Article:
The press office stated in a report that, “Children’s Services proposes using $217,000 of the Safe Harbor funds to increase [the Department of Youth and Community Development’s] street outreach work and build outreach workers’ capacity to identify and engage youth at risk of sexual exploitation who may be AWOL from foster care placements.”
Many of the exploited children in New York City are identified through the outreach efforts of ACS and the New York Police Department. In 2005, Mayor Bloomberg announced the launch of Operation Guardian, an initiative that would target pimps and provide around the clock support for exploited children that are identified and cooperate with the prosecutions. When asked, the Office of the Deputy Commissioner, Public Information was not aware whether Operation Guardian was still in effect today.
While New York law enforcement struggles with finding both girls and boys who are sexually abused and exploited, Daniel described that for the Association, “The hardest part has been finding foster parents.” Some find the entire program to be slightly controversial and ultimately, caring for a child that has gone through this sort of abuse can be far more intense than many people can handle. Separate from the children, the foster parents all go through special training on how to care for traumatized children. “Their training is not just about being a foster parent, but educating them about CSEC,” said Daniel.
RESOLVE works to recruit foster parents from all five boroughs in New York City. Daniel explained that the Association has been trying to build awareness in various synagogues, churches, community centers, and libraries. “And all of [these locations] have to be LGBTQ affirming,” said Daniel, which means that they are open to members of the lesbian, gay, bisexual, transgender, and queer community becoming foster parents.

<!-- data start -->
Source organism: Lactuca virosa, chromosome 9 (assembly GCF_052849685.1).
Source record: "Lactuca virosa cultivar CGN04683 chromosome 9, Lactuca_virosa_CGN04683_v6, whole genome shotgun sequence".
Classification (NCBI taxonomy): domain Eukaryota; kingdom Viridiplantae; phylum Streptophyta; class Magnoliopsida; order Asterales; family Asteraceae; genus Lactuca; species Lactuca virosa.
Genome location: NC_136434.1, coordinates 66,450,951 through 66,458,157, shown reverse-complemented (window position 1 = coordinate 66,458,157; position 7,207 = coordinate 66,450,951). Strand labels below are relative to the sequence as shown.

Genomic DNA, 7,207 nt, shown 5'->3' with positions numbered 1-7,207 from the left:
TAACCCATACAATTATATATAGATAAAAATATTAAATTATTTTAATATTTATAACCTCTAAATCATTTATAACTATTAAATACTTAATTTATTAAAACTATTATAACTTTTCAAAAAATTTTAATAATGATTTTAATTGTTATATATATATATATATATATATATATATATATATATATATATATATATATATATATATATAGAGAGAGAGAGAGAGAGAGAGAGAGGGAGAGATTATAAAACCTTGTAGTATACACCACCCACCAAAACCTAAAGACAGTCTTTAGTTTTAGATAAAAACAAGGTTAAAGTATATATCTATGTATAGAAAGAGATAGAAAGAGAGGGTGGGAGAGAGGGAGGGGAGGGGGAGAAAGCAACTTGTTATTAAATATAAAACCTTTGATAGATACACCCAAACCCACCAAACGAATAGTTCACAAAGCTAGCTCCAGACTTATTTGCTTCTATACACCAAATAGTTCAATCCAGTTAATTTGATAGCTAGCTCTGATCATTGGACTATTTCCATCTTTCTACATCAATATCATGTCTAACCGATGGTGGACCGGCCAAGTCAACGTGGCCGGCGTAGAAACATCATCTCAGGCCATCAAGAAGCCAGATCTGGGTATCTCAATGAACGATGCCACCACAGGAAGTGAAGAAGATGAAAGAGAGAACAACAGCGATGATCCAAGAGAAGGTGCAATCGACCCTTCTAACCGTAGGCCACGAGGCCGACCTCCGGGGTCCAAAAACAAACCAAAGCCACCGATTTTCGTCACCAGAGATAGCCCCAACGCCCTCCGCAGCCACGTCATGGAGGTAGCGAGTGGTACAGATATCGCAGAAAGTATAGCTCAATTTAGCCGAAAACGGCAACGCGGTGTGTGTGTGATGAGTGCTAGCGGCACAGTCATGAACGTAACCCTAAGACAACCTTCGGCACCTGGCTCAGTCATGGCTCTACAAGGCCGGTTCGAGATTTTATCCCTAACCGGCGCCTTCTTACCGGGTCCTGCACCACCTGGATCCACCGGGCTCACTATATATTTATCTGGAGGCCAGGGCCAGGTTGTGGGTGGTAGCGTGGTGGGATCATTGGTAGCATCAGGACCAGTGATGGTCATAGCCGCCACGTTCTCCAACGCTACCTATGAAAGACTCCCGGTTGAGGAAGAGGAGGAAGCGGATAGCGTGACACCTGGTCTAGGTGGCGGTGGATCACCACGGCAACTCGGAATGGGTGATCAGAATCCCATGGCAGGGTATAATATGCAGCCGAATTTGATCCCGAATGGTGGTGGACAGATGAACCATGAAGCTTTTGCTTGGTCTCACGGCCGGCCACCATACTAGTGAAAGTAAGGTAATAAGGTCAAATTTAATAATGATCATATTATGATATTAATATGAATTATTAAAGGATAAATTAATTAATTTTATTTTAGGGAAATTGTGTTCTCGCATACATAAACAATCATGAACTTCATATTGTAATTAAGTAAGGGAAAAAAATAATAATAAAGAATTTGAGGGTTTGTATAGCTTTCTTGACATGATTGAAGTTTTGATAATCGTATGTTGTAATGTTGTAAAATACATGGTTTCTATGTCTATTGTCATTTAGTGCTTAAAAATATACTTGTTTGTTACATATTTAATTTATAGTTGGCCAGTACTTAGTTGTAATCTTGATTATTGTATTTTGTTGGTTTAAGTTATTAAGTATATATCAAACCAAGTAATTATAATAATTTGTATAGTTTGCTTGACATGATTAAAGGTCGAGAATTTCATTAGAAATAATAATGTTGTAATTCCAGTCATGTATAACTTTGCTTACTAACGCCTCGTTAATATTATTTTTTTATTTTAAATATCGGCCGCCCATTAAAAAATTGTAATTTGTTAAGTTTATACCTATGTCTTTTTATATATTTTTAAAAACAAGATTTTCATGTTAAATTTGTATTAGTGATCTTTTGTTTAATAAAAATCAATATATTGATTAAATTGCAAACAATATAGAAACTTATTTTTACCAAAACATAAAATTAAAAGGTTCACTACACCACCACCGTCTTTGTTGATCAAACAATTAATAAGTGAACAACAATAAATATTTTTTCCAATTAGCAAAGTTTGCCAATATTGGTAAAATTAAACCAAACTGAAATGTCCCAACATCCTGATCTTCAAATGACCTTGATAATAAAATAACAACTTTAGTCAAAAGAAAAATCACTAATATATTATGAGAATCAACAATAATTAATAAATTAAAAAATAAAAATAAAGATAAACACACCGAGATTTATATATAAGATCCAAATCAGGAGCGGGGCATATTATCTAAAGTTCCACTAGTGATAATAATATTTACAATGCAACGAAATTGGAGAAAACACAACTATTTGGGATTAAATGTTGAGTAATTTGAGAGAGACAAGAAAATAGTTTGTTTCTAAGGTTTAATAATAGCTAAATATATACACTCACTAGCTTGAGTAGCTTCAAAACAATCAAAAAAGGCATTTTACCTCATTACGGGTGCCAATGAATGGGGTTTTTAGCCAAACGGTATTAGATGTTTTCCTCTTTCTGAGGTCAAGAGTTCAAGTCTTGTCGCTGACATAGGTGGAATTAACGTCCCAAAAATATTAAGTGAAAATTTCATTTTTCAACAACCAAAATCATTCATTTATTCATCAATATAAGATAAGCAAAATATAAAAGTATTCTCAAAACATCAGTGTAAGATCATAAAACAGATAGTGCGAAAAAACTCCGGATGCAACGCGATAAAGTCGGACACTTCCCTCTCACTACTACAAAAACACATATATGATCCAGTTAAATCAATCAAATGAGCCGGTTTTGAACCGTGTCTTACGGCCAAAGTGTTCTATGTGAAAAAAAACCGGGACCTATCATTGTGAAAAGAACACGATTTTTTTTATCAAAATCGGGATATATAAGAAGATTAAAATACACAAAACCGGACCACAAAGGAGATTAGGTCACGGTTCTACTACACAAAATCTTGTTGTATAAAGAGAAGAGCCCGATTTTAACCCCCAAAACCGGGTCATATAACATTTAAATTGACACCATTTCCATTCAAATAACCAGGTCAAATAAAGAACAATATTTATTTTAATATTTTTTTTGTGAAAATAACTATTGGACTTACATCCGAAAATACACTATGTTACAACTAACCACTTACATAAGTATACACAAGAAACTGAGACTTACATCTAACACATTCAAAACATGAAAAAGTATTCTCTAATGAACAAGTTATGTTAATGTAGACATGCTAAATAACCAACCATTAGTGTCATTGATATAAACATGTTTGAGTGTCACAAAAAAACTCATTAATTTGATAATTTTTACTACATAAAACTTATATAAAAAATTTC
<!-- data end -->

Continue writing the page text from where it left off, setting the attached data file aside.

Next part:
The entire process for foster parents can take 4 to 9 months. The children and foster parents are all required to work with licensed social workers and psychologists throughout their training. Right now, there are four potential foster parents in the RESOLVE program. They are required to go through a home study conducted by a social worker, as well as a psychological screening. Much of the training curriculum for RESOLVE has been modeled after another organization called Girls Educational and Mentoring Services (GEMS) based in Harlem.
Girls Educational and Mentoring Services was founded in 1998 by Rachel Lloyd, a survivor of sexual exploitation. The organization focuses on young women between the ages of 12 and 24 and helps them to get out of the commercial sex industry. Besides doing outreach and providing therapy, GEMS also offers housing to these young women. Representatives from GEMS often go up to the Gateways program to facilitate survivor-led groups.
Both Gottlieb and Daniel talked about how the issue has been elevated especially in the past year with the FBI opening hundreds of investigations into cases of sex trafficking. President Obama made a speech at the Clinton Global Initiative on human trafficking in September 2012 calling it “a debasement of our common humanity.”
It has proven to be a difficult task to identify and help these children who have faced so much trauma at a young age. The efforts to help boys, in particular, pale in comparison to helping girls according to ECPAT-USA’s report. It is another struggle to educate and reach out to the community in general about CSEC and how they can help them. Even more challenging is the fact that fewer people are willing to become foster parents for these kids. Daniel commented that it has helped that the subject has been in the spotlight recently, but as Gottlieb stated, “There are stereotypes [about these children] that are just not true.”